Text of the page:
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VN vows to compete with global chip/semiconductor powerhouses

Sunday, 05/05/2024, 17:06 GMT+7
VN vows to compete with global chip/semiconductor powerhouses

VN vows to compete with global chip/semiconductor powerhouses

Vietnam will be a must-visit destination for chips and semiconductors by 2030, Hoang Nam Tien, Vice Chair of the Board of Trustees of FPT University, predicted.

“Twenty-five years ago, when FPT decided to ‘go global’, many people thought this was not feasible. But now FPT can make a lot of products being used by tens of millions of people all over the world,” Tien said.

Tien spoke at the seminar held by the National Innovation Center (NIC) in Hanoi some days ago.

“In 2015, when we kicked off the plan to export $1 billion worth of software, many people said we were just boasters. But on December 31, 2023, FPT stated that it had $1 billion from software exports,” he said.

“The same thing repeated one year ago, with chips and semiconductors. But believe me, unlike us, who had to spend 25 years to become one of the top tech firms with revenue of over $1 billion, young people just have to wait five years. In 2030, when talking about chips and semiconductors, people in the world will name Vietnam as a must-visit destination,” he added.

At the latest FPT shareholders’ meeting, FPT president Truong Gia Binh stated that FPT had sold 70 million chips to clients in Japan and South Korea, and that clients have made strong commitments about cooperation with FPT.

Believing that chips and semiconductor will serve as a major driving force for development for the next 25 years, Tien said that the goal is attainable thanks to the special character of Vietnamese – persistence, patience and ability to adapt to new things.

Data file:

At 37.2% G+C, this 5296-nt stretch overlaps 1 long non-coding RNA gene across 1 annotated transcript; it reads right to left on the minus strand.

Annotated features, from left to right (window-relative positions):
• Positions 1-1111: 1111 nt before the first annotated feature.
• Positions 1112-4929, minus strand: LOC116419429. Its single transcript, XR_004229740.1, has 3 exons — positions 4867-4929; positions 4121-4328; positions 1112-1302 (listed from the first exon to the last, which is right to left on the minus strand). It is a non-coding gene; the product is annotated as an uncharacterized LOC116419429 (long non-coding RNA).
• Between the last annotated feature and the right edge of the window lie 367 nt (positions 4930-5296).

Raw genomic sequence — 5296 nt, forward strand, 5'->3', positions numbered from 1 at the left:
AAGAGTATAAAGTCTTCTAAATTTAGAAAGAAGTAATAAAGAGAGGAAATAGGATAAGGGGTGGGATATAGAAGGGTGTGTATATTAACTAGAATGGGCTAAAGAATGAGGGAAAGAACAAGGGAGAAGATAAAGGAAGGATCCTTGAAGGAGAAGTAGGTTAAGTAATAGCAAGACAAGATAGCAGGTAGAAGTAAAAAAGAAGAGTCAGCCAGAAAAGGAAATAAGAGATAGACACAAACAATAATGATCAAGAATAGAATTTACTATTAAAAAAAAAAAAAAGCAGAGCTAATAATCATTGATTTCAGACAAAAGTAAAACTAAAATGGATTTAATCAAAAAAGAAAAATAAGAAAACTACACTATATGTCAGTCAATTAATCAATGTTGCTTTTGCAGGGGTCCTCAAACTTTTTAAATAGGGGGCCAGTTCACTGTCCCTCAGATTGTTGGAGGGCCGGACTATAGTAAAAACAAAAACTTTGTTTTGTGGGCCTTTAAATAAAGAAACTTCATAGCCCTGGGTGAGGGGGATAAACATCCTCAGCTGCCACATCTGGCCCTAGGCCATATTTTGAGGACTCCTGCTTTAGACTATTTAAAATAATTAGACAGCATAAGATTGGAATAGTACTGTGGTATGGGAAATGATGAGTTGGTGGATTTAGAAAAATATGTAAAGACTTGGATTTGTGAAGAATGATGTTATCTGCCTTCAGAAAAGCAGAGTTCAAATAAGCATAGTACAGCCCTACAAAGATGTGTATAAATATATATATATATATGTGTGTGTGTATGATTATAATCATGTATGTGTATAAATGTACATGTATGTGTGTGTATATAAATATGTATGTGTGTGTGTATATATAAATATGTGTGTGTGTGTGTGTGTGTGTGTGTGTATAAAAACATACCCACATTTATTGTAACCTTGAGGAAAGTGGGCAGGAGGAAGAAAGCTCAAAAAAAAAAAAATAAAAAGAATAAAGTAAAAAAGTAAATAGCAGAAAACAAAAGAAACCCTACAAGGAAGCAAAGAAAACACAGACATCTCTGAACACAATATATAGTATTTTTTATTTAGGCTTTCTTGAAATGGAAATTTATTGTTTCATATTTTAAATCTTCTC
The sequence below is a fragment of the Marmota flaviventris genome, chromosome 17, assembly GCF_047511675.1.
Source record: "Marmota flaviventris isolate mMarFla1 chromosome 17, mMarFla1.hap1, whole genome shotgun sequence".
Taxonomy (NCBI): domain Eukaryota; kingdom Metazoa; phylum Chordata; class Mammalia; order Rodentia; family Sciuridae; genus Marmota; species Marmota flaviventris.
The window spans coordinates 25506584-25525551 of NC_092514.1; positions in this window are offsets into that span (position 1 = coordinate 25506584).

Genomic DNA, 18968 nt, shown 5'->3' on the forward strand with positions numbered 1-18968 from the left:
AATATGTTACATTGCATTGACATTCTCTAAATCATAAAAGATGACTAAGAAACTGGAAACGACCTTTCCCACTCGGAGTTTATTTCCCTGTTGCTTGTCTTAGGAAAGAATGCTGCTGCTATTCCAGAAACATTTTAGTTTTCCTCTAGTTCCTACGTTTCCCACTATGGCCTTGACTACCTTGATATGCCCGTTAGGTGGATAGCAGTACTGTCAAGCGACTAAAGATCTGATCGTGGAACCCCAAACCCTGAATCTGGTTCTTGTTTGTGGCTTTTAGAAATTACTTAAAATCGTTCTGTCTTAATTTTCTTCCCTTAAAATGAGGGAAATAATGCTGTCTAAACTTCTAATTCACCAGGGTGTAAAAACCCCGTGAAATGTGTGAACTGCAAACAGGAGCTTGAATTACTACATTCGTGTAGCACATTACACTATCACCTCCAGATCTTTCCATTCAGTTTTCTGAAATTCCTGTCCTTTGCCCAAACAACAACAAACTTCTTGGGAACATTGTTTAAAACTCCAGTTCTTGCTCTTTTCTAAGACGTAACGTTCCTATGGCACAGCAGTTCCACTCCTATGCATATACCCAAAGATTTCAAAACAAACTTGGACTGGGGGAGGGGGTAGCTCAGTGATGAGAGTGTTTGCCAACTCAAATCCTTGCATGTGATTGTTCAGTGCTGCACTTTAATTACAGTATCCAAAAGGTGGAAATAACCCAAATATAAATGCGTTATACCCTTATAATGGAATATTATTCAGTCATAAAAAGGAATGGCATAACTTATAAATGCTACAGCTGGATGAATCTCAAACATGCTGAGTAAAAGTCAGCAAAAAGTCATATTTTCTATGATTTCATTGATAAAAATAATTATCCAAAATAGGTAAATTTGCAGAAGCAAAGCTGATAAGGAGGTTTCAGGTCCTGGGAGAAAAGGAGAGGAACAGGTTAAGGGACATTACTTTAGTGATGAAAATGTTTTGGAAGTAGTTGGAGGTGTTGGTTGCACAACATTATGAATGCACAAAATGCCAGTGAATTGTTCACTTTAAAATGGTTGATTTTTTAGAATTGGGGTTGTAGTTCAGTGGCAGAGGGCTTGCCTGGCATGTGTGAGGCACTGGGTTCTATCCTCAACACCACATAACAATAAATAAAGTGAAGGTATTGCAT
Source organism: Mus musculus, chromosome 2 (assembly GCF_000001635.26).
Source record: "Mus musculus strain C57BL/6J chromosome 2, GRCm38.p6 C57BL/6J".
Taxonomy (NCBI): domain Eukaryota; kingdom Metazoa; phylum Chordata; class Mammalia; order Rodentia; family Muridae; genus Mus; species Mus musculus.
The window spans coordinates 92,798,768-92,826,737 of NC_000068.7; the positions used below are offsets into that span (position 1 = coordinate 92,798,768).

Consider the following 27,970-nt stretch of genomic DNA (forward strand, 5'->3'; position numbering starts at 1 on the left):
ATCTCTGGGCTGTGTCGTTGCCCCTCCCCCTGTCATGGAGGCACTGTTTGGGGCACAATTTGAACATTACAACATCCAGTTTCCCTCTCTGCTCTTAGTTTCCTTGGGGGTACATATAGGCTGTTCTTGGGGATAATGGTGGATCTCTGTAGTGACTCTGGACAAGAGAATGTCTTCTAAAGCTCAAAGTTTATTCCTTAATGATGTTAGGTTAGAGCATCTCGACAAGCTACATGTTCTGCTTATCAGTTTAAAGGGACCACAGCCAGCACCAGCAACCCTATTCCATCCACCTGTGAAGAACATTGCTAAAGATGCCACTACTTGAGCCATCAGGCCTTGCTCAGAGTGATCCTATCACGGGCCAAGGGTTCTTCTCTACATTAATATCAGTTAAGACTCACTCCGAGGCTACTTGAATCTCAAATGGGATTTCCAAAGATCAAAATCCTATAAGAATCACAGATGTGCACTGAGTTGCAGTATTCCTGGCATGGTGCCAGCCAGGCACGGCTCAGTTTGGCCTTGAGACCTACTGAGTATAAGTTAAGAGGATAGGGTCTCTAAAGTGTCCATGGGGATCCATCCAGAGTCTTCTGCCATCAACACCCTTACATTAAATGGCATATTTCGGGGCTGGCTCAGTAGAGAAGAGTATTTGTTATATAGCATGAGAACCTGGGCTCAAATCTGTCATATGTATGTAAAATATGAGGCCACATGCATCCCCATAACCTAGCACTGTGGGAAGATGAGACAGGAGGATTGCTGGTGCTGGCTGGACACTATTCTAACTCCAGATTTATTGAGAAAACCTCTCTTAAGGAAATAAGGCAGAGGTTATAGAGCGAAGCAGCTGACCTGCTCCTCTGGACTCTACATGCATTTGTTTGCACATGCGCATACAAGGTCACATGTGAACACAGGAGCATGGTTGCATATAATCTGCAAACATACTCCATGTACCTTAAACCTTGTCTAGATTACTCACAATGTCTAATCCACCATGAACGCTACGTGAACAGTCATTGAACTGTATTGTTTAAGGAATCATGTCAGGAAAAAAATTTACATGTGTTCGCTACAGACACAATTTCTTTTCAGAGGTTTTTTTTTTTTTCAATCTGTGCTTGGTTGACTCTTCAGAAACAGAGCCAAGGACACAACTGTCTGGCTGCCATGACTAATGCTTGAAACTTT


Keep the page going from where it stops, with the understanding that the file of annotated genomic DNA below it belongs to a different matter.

Several days ago, when he visited Lang Son, a mountainous province, Tien was surprised when seeing a robotics competition with 27 competition teams from Lang Son city and 10 poor districts as well. 

More surprisingly, all secondary and high schools in Lang Son have teachers teaching robotics and STEM (Science, technology, engineering, and mathematics) education is carried out at nearly all schools in the locality.

In Vietnam, STEM is included in the curriculum for students from the first to 12th grades.

Opportunities and challenges

Vietnam’s first semiconductor micropchip factory, Z181, was established in 1979, according to deputy chair of NIC Vo Xuan Hoai.

It once exported semiconductor equipment to Europe, but had to stop operations later. Ten years ago, Vietnam wanted to develop chips, but the plan failed. And now Vietnam once again has a new opportunity thanks to demand for diversifying the supply chain in the semiconductor industry.

Vietnam has been chosen for supply chains thanks to its stable geopolitical condition, the strong determination of the central government; and comprehensive strategic partnerships with countries with developed chip industries, such as the US, Japan and South Korea. Taiwan (China), is also paying attention to Vietnam to diversify the supply chain.

Le Hai Anh, CEO of Dolphin Technology Vietnam Center, pointed out great advantages of Vietnam, including the high number of Vietnamese engineers now working in the US, South Korea, Singapore and Taiwan (China). This has helped multinationals see the high quality of the Vietnamese workforce and prompted them to open offices in Vietnam.

Vietnam has 40 companies operating in the semiconductor industry, most of which are foreign invested enterprises. Most of them undertake works outsourced by the headquarters in other countries.

There are some purely Vietnamese startups among the 40 companies. The startups are small, with just 10-20 engineers, and are expanding.

However, Vietnam’s contribution to the global semiconductor supply chain remains modest, and is facing difficulties in developing the industry, including the lack of reciprocal capital and a legal framework with outstanding incentives. The most important factor is preparing a high quality workforce.

The American Semiconductor Industry Association estimates that the world will need 1 million more engineers in the field.

Harsh Bharwani, CEO of Jetking Global, noted that the greatest advantage of Vietnam is the young population and students’ inclination to study subjects related to technology and engineering. 

Cre: vietnamnet

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